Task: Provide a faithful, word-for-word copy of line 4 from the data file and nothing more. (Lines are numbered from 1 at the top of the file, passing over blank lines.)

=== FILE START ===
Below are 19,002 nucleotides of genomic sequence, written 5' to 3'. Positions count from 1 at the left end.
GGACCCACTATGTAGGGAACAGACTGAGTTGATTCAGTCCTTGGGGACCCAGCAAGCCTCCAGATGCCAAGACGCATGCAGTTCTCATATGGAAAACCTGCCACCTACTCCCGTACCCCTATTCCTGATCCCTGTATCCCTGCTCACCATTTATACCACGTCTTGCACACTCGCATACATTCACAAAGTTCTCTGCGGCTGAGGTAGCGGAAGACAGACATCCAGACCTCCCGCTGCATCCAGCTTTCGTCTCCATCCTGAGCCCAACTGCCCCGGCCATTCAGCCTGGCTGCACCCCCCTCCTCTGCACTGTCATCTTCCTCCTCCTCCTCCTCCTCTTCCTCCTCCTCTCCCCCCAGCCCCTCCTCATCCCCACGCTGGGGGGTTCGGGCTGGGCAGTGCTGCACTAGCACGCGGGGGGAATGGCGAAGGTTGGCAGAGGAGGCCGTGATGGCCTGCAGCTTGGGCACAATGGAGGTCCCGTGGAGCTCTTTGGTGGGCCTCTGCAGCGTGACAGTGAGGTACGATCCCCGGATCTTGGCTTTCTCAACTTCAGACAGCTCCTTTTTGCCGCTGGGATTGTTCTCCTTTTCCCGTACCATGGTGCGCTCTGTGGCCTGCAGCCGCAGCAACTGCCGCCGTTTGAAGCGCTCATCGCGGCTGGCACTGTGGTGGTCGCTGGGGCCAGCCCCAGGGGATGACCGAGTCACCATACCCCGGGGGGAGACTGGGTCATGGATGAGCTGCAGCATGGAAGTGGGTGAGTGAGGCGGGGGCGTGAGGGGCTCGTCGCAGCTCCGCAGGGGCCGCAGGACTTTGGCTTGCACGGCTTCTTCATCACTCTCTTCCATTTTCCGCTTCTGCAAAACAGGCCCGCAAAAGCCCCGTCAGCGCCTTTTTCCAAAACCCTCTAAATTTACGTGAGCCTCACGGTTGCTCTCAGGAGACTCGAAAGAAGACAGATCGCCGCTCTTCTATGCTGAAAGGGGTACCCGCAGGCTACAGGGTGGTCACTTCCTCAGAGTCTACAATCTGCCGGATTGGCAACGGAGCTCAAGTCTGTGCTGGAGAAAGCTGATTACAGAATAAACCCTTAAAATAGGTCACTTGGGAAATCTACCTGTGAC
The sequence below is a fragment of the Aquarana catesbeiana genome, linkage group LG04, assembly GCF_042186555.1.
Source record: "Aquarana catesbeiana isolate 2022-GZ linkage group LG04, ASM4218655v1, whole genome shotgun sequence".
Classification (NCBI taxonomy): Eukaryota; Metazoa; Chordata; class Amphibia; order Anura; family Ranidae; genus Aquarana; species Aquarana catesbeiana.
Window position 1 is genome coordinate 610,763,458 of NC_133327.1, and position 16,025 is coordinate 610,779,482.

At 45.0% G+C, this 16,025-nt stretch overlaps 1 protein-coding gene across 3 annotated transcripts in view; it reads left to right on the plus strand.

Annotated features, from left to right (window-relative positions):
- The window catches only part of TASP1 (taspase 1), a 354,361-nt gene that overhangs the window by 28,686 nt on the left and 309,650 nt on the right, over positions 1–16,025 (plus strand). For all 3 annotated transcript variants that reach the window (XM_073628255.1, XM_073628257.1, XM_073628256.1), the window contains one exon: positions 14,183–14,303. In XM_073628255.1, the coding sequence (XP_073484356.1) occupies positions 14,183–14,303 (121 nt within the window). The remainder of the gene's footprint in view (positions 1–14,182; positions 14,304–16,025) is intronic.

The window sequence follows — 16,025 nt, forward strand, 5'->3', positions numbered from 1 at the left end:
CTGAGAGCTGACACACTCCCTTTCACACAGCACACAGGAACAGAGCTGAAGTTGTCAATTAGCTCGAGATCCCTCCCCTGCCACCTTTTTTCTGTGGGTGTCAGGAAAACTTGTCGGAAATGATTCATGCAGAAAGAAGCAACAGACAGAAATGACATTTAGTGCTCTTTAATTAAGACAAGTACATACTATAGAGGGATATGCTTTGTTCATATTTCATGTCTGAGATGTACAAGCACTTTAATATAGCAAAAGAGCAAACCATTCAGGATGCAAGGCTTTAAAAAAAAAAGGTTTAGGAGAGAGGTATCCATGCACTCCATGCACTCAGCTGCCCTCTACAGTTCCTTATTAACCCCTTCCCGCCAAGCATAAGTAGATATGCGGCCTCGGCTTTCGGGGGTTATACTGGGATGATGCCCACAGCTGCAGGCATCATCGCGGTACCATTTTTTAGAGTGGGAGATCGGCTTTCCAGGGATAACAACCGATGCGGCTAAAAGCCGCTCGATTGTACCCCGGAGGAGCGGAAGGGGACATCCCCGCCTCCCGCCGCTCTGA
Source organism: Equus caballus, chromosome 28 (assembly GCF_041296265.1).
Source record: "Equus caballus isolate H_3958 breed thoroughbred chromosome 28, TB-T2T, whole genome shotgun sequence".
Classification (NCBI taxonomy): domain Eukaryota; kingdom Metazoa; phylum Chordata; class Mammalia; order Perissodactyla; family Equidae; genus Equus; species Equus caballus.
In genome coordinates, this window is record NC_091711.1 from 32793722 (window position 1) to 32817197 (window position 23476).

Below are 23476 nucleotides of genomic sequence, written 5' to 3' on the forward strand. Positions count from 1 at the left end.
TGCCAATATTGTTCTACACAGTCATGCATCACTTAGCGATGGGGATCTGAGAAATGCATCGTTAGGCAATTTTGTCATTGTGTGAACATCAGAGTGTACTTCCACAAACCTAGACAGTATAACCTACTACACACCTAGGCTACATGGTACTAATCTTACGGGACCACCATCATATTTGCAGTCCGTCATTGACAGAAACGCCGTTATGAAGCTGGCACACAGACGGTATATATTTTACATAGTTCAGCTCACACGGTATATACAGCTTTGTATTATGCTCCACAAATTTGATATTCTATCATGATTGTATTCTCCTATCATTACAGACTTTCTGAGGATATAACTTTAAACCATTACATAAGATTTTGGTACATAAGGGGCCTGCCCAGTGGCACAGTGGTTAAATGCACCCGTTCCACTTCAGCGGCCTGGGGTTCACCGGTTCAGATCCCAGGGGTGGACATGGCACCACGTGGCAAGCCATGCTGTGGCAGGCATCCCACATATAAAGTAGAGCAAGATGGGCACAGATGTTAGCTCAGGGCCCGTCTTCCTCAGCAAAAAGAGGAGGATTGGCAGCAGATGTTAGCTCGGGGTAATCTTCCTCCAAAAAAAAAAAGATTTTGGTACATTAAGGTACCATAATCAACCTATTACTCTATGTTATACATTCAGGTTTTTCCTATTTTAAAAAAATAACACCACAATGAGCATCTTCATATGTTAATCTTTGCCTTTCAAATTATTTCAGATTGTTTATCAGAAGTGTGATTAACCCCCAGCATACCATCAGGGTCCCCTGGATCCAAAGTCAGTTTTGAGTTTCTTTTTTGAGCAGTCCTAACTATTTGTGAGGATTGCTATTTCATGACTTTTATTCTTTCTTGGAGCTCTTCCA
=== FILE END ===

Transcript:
Source record: "Aquarana catesbeiana isolate 2022-GZ linkage group LG04, ASM4218655v1, whole genome shotgun sequence".